Republic News

'Australian of the Year' says republic a test of maturity

By | | comments |

(By Dr Glenn A. Davies

The 2010 Australian of the Year, Professor Patrick McGorry will deliver the 2010 National Republican Lecture in Canberra on 26 August 2010. “How long will it be until we have Republicans of the Year?” asks Glenn A. Davies.

Australian of the Year, Professor Patrick McGorry

LOCATED at the foreshores of Lake Burley Griffin in Canberra is the Australian of the Year Walk. The Australian of the Year honours those Australians who have been recognised for outstanding contribution to our community through the Australian of the Year Awards. It recognises all Australian of the Year, Senior Australian of the Year, Young Australian of the Year and Australia's Local Hero award recipients since the inception of the Awards in 1960.

The Australian of the Year Walk comprises a series of plinths, seating and lighting, along the promenade directly in front of the National Libraryby the southern shores of Lake Burley Griffin. The plaques stretch from the southern side of Commonwealth Avenue Bridge, almost to the front of the National Portrait Gallery.

Incorporated into the Australian of the Year Walk design are five metal strips set flush into the ground, forming the five stave lines to a music score, along with bollards to represent the notes of Advance Australia Fair. Each bollard is topped with a plaque representing a year in history and that year's Australians of the Year. The walk was opened on the 25 January 2006 and commemorates every Australian of the Year since the award's inception in 1960.

Lake Burley Griffin, Canberra

The latest in the plinth queue is Professor Patrick McGorry who will deliver the 2010 National Republican Lecture in Canberra on 26 August 2010. McGorry’s public lecture is titled ‘Republic! Australia’s Test of Maturity’. Another Australian of the Year to speak out on the republic is Professor Peter Doherty. When Doherty, 1997 Australian of the Year, and the 1996 Nobel Prize winner commented that we are all "natural republicans" he was probably close to the truth. The Federal Treasurer Peter Costello reiterated Peter Doherty's sentiment on the republican referendum night in November 1999 when he stated: "In their hearts and minds the Australian people are republican." In June 2006, Peter Costello restated on Southern Cross Radio that "Australia already thinks like a republic." Costello was reflecting and acknowledging the presence of republican thinking in Australia and making the assumption that Australian's do not need to be converted to republicanism as they already accept it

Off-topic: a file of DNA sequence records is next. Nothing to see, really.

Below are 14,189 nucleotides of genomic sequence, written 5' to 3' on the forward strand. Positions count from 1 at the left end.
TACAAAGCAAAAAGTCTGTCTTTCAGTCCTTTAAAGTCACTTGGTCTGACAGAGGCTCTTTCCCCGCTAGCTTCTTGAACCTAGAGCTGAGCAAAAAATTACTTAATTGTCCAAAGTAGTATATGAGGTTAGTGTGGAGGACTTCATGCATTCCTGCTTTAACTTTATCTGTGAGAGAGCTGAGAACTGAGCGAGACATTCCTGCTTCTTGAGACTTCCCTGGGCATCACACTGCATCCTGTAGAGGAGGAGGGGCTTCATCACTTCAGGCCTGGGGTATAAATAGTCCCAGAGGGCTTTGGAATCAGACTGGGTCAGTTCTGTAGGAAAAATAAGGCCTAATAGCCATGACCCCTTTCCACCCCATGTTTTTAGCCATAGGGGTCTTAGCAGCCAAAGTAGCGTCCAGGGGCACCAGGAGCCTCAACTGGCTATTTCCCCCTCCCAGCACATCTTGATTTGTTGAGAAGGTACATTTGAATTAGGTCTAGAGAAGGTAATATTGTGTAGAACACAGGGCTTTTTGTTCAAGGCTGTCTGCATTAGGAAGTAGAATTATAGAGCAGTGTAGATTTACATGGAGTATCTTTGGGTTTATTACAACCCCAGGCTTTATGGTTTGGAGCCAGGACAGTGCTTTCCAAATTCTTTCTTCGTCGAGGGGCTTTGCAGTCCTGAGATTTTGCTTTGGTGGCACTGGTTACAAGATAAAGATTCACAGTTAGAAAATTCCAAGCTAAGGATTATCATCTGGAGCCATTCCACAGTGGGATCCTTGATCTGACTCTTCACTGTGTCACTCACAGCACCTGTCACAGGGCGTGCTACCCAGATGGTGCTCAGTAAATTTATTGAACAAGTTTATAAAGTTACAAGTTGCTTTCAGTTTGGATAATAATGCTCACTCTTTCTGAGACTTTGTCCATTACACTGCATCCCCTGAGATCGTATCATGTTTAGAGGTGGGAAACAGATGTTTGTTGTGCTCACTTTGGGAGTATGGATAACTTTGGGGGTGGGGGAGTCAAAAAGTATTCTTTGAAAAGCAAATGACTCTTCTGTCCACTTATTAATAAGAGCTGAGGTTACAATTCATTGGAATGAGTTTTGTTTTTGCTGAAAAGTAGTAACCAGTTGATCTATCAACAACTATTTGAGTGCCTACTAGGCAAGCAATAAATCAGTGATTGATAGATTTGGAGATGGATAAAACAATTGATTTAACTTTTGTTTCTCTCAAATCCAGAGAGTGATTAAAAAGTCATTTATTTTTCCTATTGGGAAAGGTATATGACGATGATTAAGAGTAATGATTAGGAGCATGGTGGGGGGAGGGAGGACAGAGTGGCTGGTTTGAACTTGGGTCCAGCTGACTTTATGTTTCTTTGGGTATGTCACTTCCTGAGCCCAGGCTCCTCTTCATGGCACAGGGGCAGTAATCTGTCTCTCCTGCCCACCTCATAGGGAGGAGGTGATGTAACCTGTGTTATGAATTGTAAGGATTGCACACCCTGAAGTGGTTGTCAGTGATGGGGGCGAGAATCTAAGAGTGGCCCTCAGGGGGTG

1997 Australian of the Year, Peter Doherty

Historian and author Mark McKenna describes the Australian of the Year Walk in 'The Nation Reviewed', The Monthly, March 2008, No 32.

"When I first saw the plaques, last December, I counted at least another 40 standing beyond the one that bears the name and photograph of the 2007 Australian of the Year, Professor Tim Flannery. These blank plaques - memorials to the future - stand as if waiting for the years to pass before they can be filled in and become whole. Yet strangely they seem more intriguing than the plaques that precede them. It is possible to imagine the line of blank plaques stretching one endlessly, and their emptiness begs the question: What sort of nation will Australia become over the next few decades?"

The question is which of these blank plaques will inscribe Australia's first ‘Republican of the Year’? Here’s to hoping it’s not too far along the promenade.

For more details on the 2010 National Republican Lecture go to

Support independent journalism Subscribe to IA.

Recent articles by Glenn Davies
14 years of independent journalism: Happy Birthday Independent Australia!

Beginning in turbulent times amidst a 2011 Labor leadership spill, history editor ...  
Eggs: Queensland's weapon of choice for political dissent

Steven Miles becomes the latest in a conga line of egged Queensland politicians ...  
Palm Sunday is fundamentally a day of protest

Palm Sunday is a traditional day of protest for peace. During the 1980s, Palm ...  
Join the conversation
comments powered by Disqus

Support Fearless Journalism

If you got something from this article, please consider making a one-off donation to support fearless journalism.

Single Donation


Support IAIndependent Australia

Subscribe to IA and investigate Australia today.

Close Subscribe Donate